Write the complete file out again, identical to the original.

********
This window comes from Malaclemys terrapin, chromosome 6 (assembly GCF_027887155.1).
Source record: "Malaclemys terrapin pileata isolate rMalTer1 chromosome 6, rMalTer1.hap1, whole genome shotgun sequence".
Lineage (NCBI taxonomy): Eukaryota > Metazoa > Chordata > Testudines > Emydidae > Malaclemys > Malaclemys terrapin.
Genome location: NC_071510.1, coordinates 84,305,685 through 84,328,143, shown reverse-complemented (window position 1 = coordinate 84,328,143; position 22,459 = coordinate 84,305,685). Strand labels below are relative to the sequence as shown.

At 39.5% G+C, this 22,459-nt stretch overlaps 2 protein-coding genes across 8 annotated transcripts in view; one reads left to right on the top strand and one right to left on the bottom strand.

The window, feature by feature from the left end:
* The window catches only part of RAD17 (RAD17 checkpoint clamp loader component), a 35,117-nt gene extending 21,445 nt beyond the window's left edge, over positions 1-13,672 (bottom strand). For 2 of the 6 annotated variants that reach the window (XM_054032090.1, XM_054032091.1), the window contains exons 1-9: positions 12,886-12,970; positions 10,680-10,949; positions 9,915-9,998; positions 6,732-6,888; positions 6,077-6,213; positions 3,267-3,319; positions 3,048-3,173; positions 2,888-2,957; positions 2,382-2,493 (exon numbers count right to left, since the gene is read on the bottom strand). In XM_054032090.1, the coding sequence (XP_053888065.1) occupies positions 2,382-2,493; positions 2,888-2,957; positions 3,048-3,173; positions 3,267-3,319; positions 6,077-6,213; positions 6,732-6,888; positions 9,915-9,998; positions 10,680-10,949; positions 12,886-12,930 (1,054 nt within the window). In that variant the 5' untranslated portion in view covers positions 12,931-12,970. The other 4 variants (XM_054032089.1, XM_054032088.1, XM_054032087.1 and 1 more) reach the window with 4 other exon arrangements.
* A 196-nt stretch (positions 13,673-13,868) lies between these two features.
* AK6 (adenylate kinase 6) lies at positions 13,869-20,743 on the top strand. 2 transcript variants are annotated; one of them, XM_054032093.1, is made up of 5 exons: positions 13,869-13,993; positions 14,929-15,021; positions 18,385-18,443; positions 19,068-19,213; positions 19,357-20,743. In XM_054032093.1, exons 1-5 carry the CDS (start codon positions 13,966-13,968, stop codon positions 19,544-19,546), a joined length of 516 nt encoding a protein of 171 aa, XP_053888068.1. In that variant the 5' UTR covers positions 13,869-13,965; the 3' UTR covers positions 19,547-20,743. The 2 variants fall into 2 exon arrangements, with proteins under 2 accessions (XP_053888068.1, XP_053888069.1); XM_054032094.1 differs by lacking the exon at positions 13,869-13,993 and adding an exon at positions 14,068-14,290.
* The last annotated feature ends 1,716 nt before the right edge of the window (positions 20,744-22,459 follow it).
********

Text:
This window comes from Malaclemys terrapin, chromosome 6 (assembly GCF_027887155.1).
Source record: "Malaclemys terrapin pileata isolate rMalTer1 chromosome 6, rMalTer1.hap1, whole genome shotgun sequence".
Lineage (NCBI taxonomy): Eukaryota > Metazoa > Chordata > Testudines > Emydidae > Malaclemys > Malaclemys terrapin.
Genome location: NC_071510.1, coordinates 84,305,685 through 84,328,143, shown reverse-complemented (window position 1 = coordinate 84,328,143; position 22,459 = coordinate 84,305,685). Strand labels below are relative to the sequence as shown.

At 39.5% G+C, this 22,459-nt stretch overlaps 2 protein-coding genes across 8 annotated transcripts in view; one reads left to right on the top strand and one right to left on the bottom strand.

The window, feature by feature from the left end:
* The window catches only part of RAD17 (RAD17 checkpoint clamp loader component), a 35,117-nt gene extending 21,445 nt beyond the window's left edge, over positions 1-13,672 (bottom strand). For 2 of the 6 annotated variants that reach the window (XM_054032090.1, XM_054032091.1), the window contains exons 1-9: positions 12,886-12,970; positions 10,680-10,949; positions 9,915-9,998; positions 6,732-6,888; positions 6,077-6,213; positions 3,267-3,319; positions 3,048-3,173; positions 2,888-2,957; positions 2,382-2,493 (exon numbers count right to left, since the gene is read on the bottom strand). In XM_054032090.1, the coding sequence (XP_053888065.1) occupies positions 2,382-2,493; positions 2,888-2,957; positions 3,048-3,173; positions 3,267-3,319; positions 6,077-6,213; positions 6,732-6,888; positions 9,915-9,998; positions 10,680-10,949; positions 12,886-12,930 (1,054 nt within the window). In that variant the 5' untranslated portion in view covers positions 12,931-12,970. The other 4 variants (XM_054032089.1, XM_054032088.1, XM_054032087.1 and 1 more) reach the window with 4 other exon arrangements.
* A 196-nt stretch (positions 13,673-13,868) lies between these two features.
* AK6 (adenylate kinase 6) lies at positions 13,869-20,743 on the top strand. 2 transcript variants are annotated; one of them, XM_054032093.1, is made up of 5 exons: positions 13,869-13,993; positions 14,929-15,021; positions 18,385-18,443; positions 19,068-19,213; positions 19,357-20,743. In XM_054032093.1, exons 1-5 carry the CDS (start codon positions 13,966-13,968, stop codon positions 19,544-19,546), a joined length of 516 nt encoding a protein of 171 aa, XP_053888068.1. In that variant the 5' UTR covers positions 13,869-13,965; the 3' UTR covers positions 19,547-20,743. The 2 variants fall into 2 exon arrangements, with proteins under 2 accessions (XP_053888068.1, XP_053888069.1); XM_054032094.1 differs by lacking the exon at positions 13,869-13,993 and adding an exon at positions 14,068-14,290.
* The last annotated feature ends 1,716 nt before the right edge of the window (positions 20,744-22,459 follow it).